Ellen Clifford

The Deuce

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The world of 1970s porn is the subject for David Simon’s new HBO series, The Deuce, which premiered on 26 September. Co-written with George Pelecanos, who also worked with Simon on The Wire, this semi-fictional dramatisation looks at the legalisation and rise of the porn industry in New York.

While the first season promises to look at themes such as the drug epidemic, associated violence and its impact on various communities, the pilot episode establishes the conditions of prostitution, women’s oppression and mob rule out of which the porn industry emerged.

Hip and hop: You Can Do Anything

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I have a three year old niece who loves reading together, so I was excessively excited to learn that rapper and activist Akala has brought out his debut children’s picture book. Trying to find books that don’t reinforce gender stereotypes or the centrality of the nuclear family isn’t easy, even in worlds of talking animals and magic. So I was keen to see what Akala would offer us.

Mental health rhetoric is a distraction

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Mental health was the focus of Theresa May’s first major speech on health, given in January. She was strong on rhetoric, expressing her drive to tackle the “burning injustice” of inadequate mental health treatment, while dismissing the call for extra funding.

At best the limited measures announced will do no more than sticking a plaster over a gaping wound. At worst they serve to distract from a far more fundamental and serious government policy approach to mental health, which is moving towards the ending of out of work benefits.

We got IDS with bold action

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If the election of Jeremy Corbyn as leader of the Labour Party suggested that politics can be unpredictable, the resignation of Iain Duncan Smith (IDS) in a self-proclaimed stand for disabled people proves it.

Watching the former secretary of state for work and pensions tell Andrew Marr that the cuts are “hurting the most vulnerable” and that welfare cuts “are going too far” was more than surreal. This from a man who has steadfastly lied and denied his way around the true impact of welfare reform since 2010.

Freaks: One of us!

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Tod Browning’s Freaks, re-released this month, is a 1932 horror film about sideshow circus freaks that was banned in the UK for 30 years. Yet its treatment of disability is notably refreshing compared to most of what the contemporary mainstream media has to offer.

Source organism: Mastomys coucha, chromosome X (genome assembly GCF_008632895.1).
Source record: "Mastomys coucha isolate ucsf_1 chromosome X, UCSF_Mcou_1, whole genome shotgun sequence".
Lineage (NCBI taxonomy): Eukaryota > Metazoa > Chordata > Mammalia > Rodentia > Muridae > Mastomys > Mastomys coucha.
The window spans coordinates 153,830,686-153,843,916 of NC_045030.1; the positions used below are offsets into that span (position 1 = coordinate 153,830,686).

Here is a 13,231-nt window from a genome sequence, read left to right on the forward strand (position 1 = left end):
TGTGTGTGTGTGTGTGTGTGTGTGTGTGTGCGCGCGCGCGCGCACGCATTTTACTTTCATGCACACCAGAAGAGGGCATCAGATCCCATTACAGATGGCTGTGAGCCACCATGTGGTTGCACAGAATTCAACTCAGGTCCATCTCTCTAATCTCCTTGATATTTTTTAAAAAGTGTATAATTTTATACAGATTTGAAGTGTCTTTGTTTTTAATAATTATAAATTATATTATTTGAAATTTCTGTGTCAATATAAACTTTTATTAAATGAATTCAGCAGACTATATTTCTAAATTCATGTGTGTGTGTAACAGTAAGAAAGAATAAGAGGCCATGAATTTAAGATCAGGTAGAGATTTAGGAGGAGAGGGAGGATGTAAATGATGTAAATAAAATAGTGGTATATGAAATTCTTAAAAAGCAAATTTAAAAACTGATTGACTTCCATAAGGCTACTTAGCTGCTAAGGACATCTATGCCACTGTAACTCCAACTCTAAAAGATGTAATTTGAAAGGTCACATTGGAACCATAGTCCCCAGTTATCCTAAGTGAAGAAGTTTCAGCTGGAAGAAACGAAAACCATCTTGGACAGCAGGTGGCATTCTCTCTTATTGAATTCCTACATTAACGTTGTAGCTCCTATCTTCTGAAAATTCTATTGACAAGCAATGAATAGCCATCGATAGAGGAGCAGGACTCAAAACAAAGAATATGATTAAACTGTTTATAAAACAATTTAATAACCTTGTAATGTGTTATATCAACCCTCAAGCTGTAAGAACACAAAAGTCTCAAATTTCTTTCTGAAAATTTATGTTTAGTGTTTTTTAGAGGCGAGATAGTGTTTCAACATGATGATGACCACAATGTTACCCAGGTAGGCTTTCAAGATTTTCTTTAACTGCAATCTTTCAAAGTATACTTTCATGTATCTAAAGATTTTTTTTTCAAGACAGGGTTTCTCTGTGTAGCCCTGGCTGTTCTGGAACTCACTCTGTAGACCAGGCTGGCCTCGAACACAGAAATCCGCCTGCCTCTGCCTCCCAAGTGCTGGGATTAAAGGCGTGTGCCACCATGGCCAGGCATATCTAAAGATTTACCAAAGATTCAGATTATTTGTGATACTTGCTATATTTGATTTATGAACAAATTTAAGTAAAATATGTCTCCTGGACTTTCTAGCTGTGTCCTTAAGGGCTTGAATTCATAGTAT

One of the film’s central themes is the concept of solidarity — rather than let themselves be divided and compete for acceptance by the “normals”, the freaks protect themselves against cruelty by adopting the principle of “an offence to one is an offence to all”.

Re-forging the disability movement

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The fightback against austerity is reshaping the disability movement in Britain.

Last month's Disabled People Against Cuts (DPAC) national conference was a chance to agree targets and strategies for campaigning over the next year, reflecting on wins such as the victory over Atos, and taking stock of the battles ahead as cuts bite deeper and conditions worsen. It was also a space to debate and shape the continuing development of the disabled people's rights movement which has dramatically grown, re-energised and progressed politically since the emergence of DPAC in 2010.

Scapegoat

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Katharine Quarmby

Scapegoat has been called "the most important book you will read all year". That's the quote on the cover from Tom Shakespeare, a disability academic of questionable politics who refused to take disability hate crime seriously until he personally experienced it on the Newcastle metro.

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